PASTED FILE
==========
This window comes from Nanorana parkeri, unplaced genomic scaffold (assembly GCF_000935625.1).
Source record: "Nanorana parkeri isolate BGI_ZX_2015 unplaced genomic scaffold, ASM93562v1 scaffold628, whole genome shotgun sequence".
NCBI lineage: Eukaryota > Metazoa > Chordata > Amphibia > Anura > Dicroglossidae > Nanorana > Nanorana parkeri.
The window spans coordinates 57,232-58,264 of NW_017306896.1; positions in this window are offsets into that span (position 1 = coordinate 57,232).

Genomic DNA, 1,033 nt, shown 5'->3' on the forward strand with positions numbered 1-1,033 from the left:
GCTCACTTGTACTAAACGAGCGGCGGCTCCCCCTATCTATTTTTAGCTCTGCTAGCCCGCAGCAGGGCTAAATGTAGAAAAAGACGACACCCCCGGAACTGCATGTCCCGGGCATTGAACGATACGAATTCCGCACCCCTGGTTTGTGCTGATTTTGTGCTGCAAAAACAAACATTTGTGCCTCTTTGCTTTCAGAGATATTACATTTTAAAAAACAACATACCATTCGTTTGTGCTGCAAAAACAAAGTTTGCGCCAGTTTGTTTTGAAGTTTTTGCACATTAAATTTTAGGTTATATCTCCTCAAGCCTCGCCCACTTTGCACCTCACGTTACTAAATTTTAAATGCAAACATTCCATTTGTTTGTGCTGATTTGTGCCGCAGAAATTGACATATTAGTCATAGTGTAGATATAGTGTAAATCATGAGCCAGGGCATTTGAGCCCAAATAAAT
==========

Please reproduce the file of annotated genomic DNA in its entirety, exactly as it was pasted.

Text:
This window comes from Nanorana parkeri, unplaced genomic scaffold (assembly GCF_000935625.1).
Source record: "Nanorana parkeri isolate BGI_ZX_2015 unplaced genomic scaffold, ASM93562v1 scaffold628, whole genome shotgun sequence".
NCBI lineage: Eukaryota > Metazoa > Chordata > Amphibia > Anura > Dicroglossidae > Nanorana > Nanorana parkeri.
The window spans coordinates 57,232-58,264 of NW_017306896.1; positions in this window are offsets into that span (position 1 = coordinate 57,232).

Genomic DNA, 1,033 nt, shown 5'->3' on the forward strand with positions numbered 1-1,033 from the left:
GCTCACTTGTACTAAACGAGCGGCGGCTCCCCCTATCTATTTTTAGCTCTGCTAGCCCGCAGCAGGGCTAAATGTAGAAAAAGACGACACCCCCGGAACTGCATGTCCCGGGCATTGAACGATACGAATTCCGCACCCCTGGTTTGTGCTGATTTTGTGCTGCAAAAACAAACATTTGTGCCTCTTTGCTTTCAGAGATATTACATTTTAAAAAACAACATACCATTCGTTTGTGCTGCAAAAACAAAGTTTGCGCCAGTTTGTTTTGAAGTTTTTGCACATTAAATTTTAGGTTATATCTCCTCAAGCCTCGCCCACTTTGCACCTCACGTTACTAAATTTTAAATGCAAACATTCCATTTGTTTGTGCTGATTTGTGCCGCAGAAATTGACATATTAGTCATAGTGTAGATATAGTGTAAATCATGAGCCAGGGCATTTGAGCCCAAATAAAT